Bob Bishop: SGI looking for Altix OEMs

When the Top500 list of the world's most powerful computers was published on Monday, the 10,240 processor "Columbia" supercomputer that Silicon Graphics (SGI) recently built for NASA's (National Aeronautics and Space Administration's) Ames Research Center was the number-two system on the list. Columbia is a much-needed success for SGI, which has been struggling to reclaim customers lost during an ill-fated foray into the Windows market during the late 1990s. Since taking the reins of the company in 1999, Bob Bishop, an 18-year SGI veteran, has refocused SGI on its core technical markets, and bet the company's future on the three core technologies in its Altix line of servers: the Linux operating system, Intel's Itanium processor architecture, and SGI's own NUMAflex system design. With NUMAflex, SGI has been able to scale Linux to unprecedented levels.

Despite its remarkable technical achievements, SGI's future remains unclear. The industry has been slow to adopt the Itanium processor, and SGI has struggled to achieve profitability. Bishop called the company's most recent financial quarter, which saw SGI post a net loss of US$28 million, "disappointing," but in an interview with Robert McMillan, he discussed his company's future and how he plans to bring Altix to new markets and why he has confidence that Itanium, and not Advanced Micro Devices's rival Opteron processor, is the right microprocessor for Altix.

With your Altix systems, you have been able to build incredibly large shared-memory Linux servers. It seems that that kind of technology could be used in the commercial space, as well as the technical markets that SGI sells into. Why don't people typically use SGI machines for commercial applications like Oracle databases?

Of course commercial applications ultimately need something similar. Our approach to the commercial market will be through private labeling of our products. We're willing to have our machines flow into the commercial space, but we will do that through partners who will probably add their own application software, and their own support and their own label.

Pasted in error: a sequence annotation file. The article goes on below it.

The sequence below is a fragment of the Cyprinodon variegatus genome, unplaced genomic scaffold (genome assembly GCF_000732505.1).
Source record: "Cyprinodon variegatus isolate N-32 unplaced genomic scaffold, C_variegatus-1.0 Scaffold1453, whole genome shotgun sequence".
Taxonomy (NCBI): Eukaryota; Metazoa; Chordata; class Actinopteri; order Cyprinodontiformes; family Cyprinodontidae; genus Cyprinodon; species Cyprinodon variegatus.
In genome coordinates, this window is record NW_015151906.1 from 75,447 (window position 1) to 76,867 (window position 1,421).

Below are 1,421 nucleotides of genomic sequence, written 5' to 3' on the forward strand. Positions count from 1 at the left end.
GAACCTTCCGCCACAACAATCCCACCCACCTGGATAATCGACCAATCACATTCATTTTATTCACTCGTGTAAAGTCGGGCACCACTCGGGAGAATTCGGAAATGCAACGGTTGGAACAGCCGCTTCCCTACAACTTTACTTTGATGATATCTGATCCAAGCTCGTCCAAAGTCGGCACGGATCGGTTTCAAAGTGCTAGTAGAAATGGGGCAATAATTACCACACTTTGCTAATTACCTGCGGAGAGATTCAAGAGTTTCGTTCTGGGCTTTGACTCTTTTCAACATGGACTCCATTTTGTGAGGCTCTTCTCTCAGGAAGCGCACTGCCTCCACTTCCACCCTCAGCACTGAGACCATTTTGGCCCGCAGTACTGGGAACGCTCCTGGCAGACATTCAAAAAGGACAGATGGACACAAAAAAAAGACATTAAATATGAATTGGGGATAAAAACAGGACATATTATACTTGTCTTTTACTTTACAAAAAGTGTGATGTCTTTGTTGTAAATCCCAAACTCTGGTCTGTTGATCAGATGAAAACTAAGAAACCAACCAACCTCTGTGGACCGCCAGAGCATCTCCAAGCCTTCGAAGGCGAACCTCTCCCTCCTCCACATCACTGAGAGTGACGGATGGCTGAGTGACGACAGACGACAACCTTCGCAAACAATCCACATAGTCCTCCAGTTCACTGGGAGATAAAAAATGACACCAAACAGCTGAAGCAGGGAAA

Can you name any partners that you're working with?

We are not at the point where we can name any partners. That would be up to them.

What kind of companies are you looking to sign deals with?

It would be people who are already in that space and are having some trouble managing as databases are getting larger. We just released TPC-H (Transaction Processing Performance Council Benchmark H) numbers, which were world record numbers, and that was with DB2, just as an example of what's coming.

How long until Altix is available to enterprise application users?

We now have six databases running on Altix. That includes Oracle, Informix, Sybase, Objectivity/DB, MySQL, and DB2. That was the first thing we did was get them all on. And now the second thing we're doing is approaching commercial computer companies who want large memory machine capability. So there will be systems rolling out as the channels come on board.

The reason we're doing this is we don't have people on the street to sell commercial applications. But the channel partners we are engaged with have all that knowledge. They have all that experience.

Would these channel partners be selling Itanium 2 Altix systems only, or would they be selling your MIPS-based Origin systems as well?

Yes, strictly the Itanium 2 Linux platform.

Hewlett-Packard recently stopped shipping Itanium 2 workstations, and certainly the chip hasn't sold as analysts had originally predicted. Doesn't that cause you some concern?

No. Not at all. In fact, we could have predicted that HP would pull out of the workstation business. This is not a workstation chip. This is a server chip, and I think the idea of trying to put that in a workstation was their folly.

Opteron, as a chip, is going to be a more common workstation chip. That's the workstation chip, along with the Xeon extended address chip. On servers, you need a total 64-bit environment. You need not only 64-bit addressing, you need a 64-bit operating system and all the 64-bit development tools. That's why Itanium is strong for us. It's got the high-end multidimensional package with it.

But there is a 64-bit Linux operating system option for Opteron, and more and more development tools are coming online. What do you think of it as a possible platform for SGI?

We have no interest in Opteron. We don't see ourselves being very focused on the workstation market. We are focused on the server space.

But obviously people are using it as a server platform.

They're trying to, but I think that is the weakness of Opteron. It's not as powerful as a server product because the entire 64-bit development environment is not there for it. When you only have one element, like addressing, that's not good enough for servers.

Now we all know that there are IA-32 (Intel Architecture 32) clustered servers out there as well, so you can make a clustered server out of Opteron. But you still haven't got full 64-bit.

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